In fact, studies conducted in Siberia’s Pleistocene Park — with which Colossal Biosciences had worked closely prior to the war in Ukraine — found that the reintroduction of animals managed to cool the ground temperature by up to eight degrees, according to Lamm.
That said, there’s still a long way to go. “Even though we’ll have calves in 2028, it’ll be a while before they’re ready to be rewilded,” says Lamm. “Any rewilding project regardless of whether it’s extinct species, or a species that we eradicated from an environment like we did with wolves in Yellowstone National Park here in the United States, is one that needs to be thoughtfully taken.”
While the company is working primarily in Alaska at the moment, “our goal is to work with all the nations of the Arctic Circle to ensure that we reintroduce [the mammoths] over time”, Lamm said.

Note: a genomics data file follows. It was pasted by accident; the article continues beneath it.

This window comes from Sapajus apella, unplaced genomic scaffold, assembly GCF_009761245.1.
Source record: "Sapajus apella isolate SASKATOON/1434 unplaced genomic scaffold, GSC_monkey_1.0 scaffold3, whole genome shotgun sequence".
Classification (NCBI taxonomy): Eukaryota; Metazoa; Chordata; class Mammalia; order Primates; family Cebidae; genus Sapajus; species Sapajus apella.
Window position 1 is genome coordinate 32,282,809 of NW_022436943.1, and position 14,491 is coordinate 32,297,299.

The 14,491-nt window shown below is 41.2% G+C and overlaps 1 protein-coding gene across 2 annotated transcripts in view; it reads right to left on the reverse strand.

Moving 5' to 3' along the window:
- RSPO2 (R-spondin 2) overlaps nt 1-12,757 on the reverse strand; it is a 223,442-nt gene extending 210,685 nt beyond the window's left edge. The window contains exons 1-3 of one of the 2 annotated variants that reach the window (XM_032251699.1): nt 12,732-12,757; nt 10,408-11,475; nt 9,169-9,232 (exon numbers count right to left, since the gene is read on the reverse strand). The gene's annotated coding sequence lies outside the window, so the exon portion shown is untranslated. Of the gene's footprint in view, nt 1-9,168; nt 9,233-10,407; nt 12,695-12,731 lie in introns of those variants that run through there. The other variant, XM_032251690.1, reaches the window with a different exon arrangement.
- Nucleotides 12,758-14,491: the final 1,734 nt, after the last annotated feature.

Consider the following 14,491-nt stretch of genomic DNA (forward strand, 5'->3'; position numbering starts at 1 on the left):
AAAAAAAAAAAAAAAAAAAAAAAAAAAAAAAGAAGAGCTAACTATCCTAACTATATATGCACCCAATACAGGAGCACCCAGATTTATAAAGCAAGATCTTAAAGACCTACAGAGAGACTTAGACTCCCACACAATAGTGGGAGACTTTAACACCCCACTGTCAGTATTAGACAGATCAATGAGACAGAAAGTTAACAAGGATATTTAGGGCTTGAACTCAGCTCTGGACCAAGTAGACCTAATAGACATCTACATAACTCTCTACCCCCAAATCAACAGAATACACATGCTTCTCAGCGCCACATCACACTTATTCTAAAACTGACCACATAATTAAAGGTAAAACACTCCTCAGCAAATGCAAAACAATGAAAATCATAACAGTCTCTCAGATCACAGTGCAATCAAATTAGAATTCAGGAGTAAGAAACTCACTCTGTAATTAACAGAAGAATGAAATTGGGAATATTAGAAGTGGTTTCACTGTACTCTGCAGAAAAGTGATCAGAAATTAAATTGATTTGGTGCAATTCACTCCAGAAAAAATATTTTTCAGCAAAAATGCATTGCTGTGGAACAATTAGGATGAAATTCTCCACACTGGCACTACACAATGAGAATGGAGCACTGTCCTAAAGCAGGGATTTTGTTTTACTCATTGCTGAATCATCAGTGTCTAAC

As of its most recent fundraising round in January, Colossal Biosciences has raised a total of $230mn and notched a valuation of $1.45bn, according to data from PitchBook.
Soaring interest in Colossal Biosciences shows that investors are increasingly looking outside the box for climate solutions. Among its investors is At One Ventures, a venture capital company investing in regenerative technologies for the planet, as well as Climate Capital, an early-stage climate tech venture capital firm that focuses on companies working on decarbonising the global economy.
While there’s certainly a lot of hype surrounding the de-extinction company, there are also many sceptics that warn of the risks it presents. Some even accuse the company of playing God.
“I think we play God every day,” said Lamm. He argues that it would be “unethical not to develop these technologies”, adding that “it’s important for us to leverage the tools and technologies that we have to either undo some of the sins of the past or actually better help the planet. I think that is our ethical and moral responsibility.” (Kaori Yoshida, Nikkei)
The regulatory net is closing around companies that have treated climate pledges as a cheap brand-polishing exercise, warns Richard Black of the Energy and Climate Intelligence Unit.